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Sunday, December 18, 2005 

Secret of surviving sepsis, say scientists

Infection is a complicated process. Every day, we're all carrying organisms that have the potential to kill someone. A recent article in the Journal of Infectious Diseases, for example, found that just under a third of us are colonized with Staphylococcus aureus, a leading cause of skin and soft tissue infections. From our noses, to our mouth, to our gut and elsewhere, we are literally teeming with organisms--so much so that, by the numbers, the cells in our body are more bacterial than human. But generally, we don't get sick. When epidemiologists investigate infectious disease, we consider a number of factors: the genetics of the pathogenic organism; the genetics of the host; environmental and cultural factors; host nutritional status; host immune status; and a plethora of other specifics which may affect development of disease. Still, when we discuss host genetics, we've mostly been looking at nuclear genes: those on our 23 pairs of chromosomes. An interesting study out in The Lancet today suggests that view is too narrow.

Recall that within our cells are organelles, each with a specialized function. One such organelle is the mitochondria, the "power plant" of the cell. Much evidence has been put forth that suggests these organelles evolved from bacteria, engulfed by primitive eukaryotic cells. As such, these organelles have their own DNA, separate from that in our nucleus. Differences in this mitochondrial DNA (mtDNA) has been previously shown to affect sperm motility, and to affect the risk of individuals for development of some late-onset neurodegenerative diseases. However, the current study looks at how differences in mtDNA can affect survival after sepsis (bacterial infection of the bloodstream).

Variations in the mtDNA were previously studied by the authors of the current study. By investigating single nucleotide polymorphisms (SNPs) in the mtDNA, they grouped people by mtDNA haplogroup (10 different ones were identified). Don't get confused with the terminology--basically, they just looked at changes, and grouped people together using the differences they found. One of these groups--haplogroup H--was found to be most common in their study population (41.3% of the population). They wanted to see if this had any bearing on survival after sepsis--if haplogroup H people survived more often than their non-haplogroup-H neighbors.

And, yep, indeed they did. Haplogroup H folks showed higher survival over 180 days than those without the haplogroup, and were a bit over 2 times more likely to survive to that point than those in other mtDNA haplogroups. They were also found to generate "a significantly higher core temperature" than those in other haplogroups--in other words, on average, they spiked higher fevers. This might sound like a bad thing, but a fever is actually one of the body's elegant defenses against infection: the increase in body temperature can slow the growth of , or even kill, some bacterial pathogens. Additionally, the increase in temperature also increases the rate of enzymatic reactions, increasing metabolism and speeding tissue repair. (The fever response is also one that's incredibly conserved, from an evolutionary standpoint. Even ectotherms--"cold-blooded" animals--create a "fever" by basking in the sun during an infection). It's not known if this higher fever temperature is the key to the differential survival in the groups, but it's an intriguing finding. It's also interesting to note that, though haplogroup H is the most common in the population, it's the most recently evolved. Could it have been selected for due to this, and potentially other, effect on infection mortality? Infectious disease has certainly played a role in shaping our genomes--for example, sickle cell carriers who are more resistant to malaria; or cystic fibrosis carriers who are more resistant to typhoid. This may be yet another example.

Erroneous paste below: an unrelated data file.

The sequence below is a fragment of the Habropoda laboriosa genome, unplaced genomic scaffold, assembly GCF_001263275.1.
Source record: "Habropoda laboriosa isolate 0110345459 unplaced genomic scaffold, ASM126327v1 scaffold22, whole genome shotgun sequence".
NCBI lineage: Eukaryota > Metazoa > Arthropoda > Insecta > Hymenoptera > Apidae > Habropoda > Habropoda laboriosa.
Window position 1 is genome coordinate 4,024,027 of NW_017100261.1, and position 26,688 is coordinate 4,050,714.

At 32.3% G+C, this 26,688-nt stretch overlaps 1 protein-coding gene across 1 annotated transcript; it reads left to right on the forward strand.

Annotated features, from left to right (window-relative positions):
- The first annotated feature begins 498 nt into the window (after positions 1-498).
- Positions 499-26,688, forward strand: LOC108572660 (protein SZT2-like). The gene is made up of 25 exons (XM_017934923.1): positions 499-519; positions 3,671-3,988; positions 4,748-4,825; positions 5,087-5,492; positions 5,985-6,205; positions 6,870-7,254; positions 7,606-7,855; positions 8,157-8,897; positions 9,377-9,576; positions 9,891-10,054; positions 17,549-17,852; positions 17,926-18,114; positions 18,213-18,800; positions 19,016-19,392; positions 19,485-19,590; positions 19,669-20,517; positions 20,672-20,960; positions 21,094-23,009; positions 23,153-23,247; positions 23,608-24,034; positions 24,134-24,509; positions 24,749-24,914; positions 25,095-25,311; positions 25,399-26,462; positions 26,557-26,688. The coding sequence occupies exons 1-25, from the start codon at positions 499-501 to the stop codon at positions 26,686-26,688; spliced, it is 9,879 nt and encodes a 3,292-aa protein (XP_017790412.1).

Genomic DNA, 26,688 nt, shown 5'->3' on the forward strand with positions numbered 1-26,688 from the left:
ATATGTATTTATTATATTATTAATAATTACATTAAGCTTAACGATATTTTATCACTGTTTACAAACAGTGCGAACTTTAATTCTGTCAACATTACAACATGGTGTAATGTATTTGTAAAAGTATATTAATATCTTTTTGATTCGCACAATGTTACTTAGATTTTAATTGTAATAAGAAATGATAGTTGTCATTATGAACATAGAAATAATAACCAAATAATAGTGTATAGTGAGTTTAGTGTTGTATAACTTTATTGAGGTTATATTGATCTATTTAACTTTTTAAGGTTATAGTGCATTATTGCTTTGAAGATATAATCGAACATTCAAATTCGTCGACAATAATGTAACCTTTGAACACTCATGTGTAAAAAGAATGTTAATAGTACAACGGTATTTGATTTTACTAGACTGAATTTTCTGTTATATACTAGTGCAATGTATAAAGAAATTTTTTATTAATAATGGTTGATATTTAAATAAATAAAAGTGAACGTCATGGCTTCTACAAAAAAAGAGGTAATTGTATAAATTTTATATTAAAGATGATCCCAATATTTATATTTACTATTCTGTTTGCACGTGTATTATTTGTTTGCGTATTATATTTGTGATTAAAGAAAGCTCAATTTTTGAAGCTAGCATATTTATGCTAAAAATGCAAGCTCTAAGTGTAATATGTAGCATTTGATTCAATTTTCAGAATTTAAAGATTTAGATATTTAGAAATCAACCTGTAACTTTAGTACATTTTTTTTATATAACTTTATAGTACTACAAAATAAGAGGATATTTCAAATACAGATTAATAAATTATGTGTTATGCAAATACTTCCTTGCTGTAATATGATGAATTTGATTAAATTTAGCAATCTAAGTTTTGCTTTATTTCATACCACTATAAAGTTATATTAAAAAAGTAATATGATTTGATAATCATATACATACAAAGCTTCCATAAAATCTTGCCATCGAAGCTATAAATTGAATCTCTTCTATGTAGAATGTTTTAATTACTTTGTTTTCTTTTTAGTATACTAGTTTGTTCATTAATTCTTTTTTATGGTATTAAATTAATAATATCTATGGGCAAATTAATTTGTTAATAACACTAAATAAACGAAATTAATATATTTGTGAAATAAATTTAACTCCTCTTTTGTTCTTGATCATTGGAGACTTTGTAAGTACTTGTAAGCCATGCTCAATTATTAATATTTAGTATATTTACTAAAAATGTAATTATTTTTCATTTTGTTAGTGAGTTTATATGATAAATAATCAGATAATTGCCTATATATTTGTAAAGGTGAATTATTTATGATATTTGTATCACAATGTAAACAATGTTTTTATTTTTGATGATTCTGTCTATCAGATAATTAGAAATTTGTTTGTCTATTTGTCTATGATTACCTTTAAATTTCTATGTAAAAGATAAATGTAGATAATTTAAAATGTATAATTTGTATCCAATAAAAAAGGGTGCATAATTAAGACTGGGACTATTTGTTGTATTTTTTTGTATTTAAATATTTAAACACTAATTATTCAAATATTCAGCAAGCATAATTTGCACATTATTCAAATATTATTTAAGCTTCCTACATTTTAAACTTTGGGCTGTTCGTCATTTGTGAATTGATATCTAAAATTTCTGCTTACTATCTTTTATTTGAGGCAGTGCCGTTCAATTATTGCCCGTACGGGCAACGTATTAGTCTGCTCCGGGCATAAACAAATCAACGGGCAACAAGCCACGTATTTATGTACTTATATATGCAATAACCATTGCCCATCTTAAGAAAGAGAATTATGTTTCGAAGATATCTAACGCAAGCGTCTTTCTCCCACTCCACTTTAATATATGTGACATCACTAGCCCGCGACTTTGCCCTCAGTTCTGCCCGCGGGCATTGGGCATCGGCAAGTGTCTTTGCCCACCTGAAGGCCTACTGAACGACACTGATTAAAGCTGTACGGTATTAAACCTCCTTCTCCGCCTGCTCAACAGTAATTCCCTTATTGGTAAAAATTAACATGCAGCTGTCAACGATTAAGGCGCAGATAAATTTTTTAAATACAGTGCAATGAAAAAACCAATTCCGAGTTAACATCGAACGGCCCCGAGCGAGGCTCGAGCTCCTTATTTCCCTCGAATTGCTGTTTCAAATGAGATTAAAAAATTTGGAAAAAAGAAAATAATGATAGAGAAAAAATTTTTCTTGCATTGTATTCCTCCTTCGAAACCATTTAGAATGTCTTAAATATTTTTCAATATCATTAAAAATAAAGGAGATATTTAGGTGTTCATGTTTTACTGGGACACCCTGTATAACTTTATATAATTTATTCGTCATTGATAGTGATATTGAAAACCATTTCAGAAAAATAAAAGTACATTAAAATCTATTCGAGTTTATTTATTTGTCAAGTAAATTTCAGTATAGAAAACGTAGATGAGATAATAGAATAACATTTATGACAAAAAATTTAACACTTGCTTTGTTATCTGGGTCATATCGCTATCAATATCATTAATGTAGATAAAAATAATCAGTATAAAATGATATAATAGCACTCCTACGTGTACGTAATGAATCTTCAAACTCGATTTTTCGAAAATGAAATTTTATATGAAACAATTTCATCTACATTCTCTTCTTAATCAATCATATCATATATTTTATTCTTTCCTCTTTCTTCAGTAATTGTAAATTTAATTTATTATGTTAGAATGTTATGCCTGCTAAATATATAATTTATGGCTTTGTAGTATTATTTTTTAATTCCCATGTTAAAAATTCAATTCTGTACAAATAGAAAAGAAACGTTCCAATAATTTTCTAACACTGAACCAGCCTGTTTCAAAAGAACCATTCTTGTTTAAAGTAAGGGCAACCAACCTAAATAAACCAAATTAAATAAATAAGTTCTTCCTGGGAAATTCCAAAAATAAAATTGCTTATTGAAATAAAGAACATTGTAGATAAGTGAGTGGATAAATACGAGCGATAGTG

It should be noted that this was a fairly small pilot study--150 people were enrolled, so larger studies will be needed to see if this finding is repeated, and if so, just what the mechanism is that renders them more likely to survive. Definitely food for thought, and a reminder of yet another level of complexity to consider for those of us who seek to sort these kinds of things out.


About me

  • I'm Tara C. Smith
  • From Iowa, United States
  • I'm a mom and a scientist, your basic stressed-out, wanna-have-it-all-and-do-it-all Gen Xer. Recently transplanted from Ohio to Iowa, I've spent most of my life in the midwest (with 4 years of college spent out east in "soda" territory). My main interest, and the subject of my research, is infectious disease: how does the microbe cause illness? What makes one strain nasty, and another "avirulent?" Are the latter really not causing any disease, or could some of those be possible for the development of chronic disease years down the road? Additionally, I've spent a lot of time discussing the value of teaching evolution, and educating others about "intelligent design" and other forms of creationism. My interest in history of science and medicine is also useful as a way to tie all of the above interests together. [Disclaimer: the views here are solely my own, and do not represent my employer, my spouse, that guy who's always sitting by the fountain when I come into work, or anyone else with whom I may be remotely affiliated.]
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